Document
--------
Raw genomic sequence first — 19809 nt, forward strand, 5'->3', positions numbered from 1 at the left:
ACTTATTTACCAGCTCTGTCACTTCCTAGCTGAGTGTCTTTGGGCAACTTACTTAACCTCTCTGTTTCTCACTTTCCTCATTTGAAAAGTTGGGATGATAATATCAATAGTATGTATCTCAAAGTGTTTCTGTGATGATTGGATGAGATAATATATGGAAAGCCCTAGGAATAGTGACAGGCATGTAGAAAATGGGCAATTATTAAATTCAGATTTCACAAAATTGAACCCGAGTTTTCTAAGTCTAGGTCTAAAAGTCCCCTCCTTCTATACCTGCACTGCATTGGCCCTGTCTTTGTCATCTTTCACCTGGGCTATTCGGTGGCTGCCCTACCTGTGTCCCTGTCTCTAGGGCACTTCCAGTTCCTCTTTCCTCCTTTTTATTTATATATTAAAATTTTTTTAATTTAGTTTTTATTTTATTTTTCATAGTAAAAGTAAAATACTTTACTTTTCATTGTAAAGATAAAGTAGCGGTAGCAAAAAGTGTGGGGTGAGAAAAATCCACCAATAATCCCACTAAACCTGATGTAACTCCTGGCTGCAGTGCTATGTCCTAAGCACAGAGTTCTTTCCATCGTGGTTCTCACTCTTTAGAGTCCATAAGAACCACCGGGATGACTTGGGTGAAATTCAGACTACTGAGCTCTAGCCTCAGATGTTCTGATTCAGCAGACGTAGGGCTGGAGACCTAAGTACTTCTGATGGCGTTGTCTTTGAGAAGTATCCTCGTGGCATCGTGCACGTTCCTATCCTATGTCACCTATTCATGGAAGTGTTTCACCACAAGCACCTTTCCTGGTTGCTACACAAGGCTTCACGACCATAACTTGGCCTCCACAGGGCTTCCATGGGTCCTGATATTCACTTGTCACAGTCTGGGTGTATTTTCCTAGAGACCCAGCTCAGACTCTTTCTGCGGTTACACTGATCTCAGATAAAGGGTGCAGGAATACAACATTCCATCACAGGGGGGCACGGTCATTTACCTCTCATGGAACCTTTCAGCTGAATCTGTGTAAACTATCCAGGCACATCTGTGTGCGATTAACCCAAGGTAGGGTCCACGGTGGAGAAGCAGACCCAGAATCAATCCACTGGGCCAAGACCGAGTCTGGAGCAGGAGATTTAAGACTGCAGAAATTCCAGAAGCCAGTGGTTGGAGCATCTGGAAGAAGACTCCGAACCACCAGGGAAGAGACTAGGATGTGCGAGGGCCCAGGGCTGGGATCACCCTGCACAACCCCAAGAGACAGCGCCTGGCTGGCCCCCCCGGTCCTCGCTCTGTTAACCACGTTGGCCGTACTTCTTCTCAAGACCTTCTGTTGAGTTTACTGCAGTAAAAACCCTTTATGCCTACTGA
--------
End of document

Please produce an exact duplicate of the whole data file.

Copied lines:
Raw genomic sequence first — 19809 nt, forward strand, 5'->3', positions numbered from 1 at the left:
ACTTATTTACCAGCTCTGTCACTTCCTAGCTGAGTGTCTTTGGGCAACTTACTTAACCTCTCTGTTTCTCACTTTCCTCATTTGAAAAGTTGGGATGATAATATCAATAGTATGTATCTCAAAGTGTTTCTGTGATGATTGGATGAGATAATATATGGAAAGCCCTAGGAATAGTGACAGGCATGTAGAAAATGGGCAATTATTAAATTCAGATTTCACAAAATTGAACCCGAGTTTTCTAAGTCTAGGTCTAAAAGTCCCCTCCTTCTATACCTGCACTGCATTGGCCCTGTCTTTGTCATCTTTCACCTGGGCTATTCGGTGGCTGCCCTACCTGTGTCCCTGTCTCTAGGGCACTTCCAGTTCCTCTTTCCTCCTTTTTATTTATATATTAAAATTTTTTTAATTTAGTTTTTATTTTATTTTTCATAGTAAAAGTAAAATACTTTACTTTTCATTGTAAAGATAAAGTAGCGGTAGCAAAAAGTGTGGGGTGAGAAAAATCCACCAATAATCCCACTAAACCTGATGTAACTCCTGGCTGCAGTGCTATGTCCTAAGCACAGAGTTCTTTCCATCGTGGTTCTCACTCTTTAGAGTCCATAAGAACCACCGGGATGACTTGGGTGAAATTCAGACTACTGAGCTCTAGCCTCAGATGTTCTGATTCAGCAGACGTAGGGCTGGAGACCTAAGTACTTCTGATGGCGTTGTCTTTGAGAAGTATCCTCGTGGCATCGTGCACGTTCCTATCCTATGTCACCTATTCATGGAAGTGTTTCACCACAAGCACCTTTCCTGGTTGCTACACAAGGCTTCACGACCATAACTTGGCCTCCACAGGGCTTCCATGGGTCCTGATATTCACTTGTCACAGTCTGGGTGTATTTTCCTAGAGACCCAGCTCAGACTCTTTCTGCGGTTACACTGATCTCAGATAAAGGGTGCAGGAATACAACATTCCATCACAGGGGGGCACGGTCATTTACCTCTCATGGAACCTTTCAGCTGAATCTGTGTAAACTATCCAGGCACATCTGTGTGCGATTAACCCAAGGTAGGGTCCACGGTGGAGAAGCAGACCCAGAATCAATCCACTGGGCCAAGACCGAGTCTGGAGCAGGAGATTTAAGACTGCAGAAATTCCAGAAGCCAGTGGTTGGAGCATCTGGAAGAAGACTCCGAACCACCAGGGAAGAGACTAGGATGTGCGAGGGCCCAGGGCTGGGATCACCCTGCACAACCCCAAGAGACAGCGCCTGGCTGGCCCCCCCGGTCCTCGCTCTGTTAACCACGTTGGCCGTACTTCTTCTCAAGACCTTCTGTTGAGTTTACTGCAGTAAAAACCCTTTATGCCTACTGA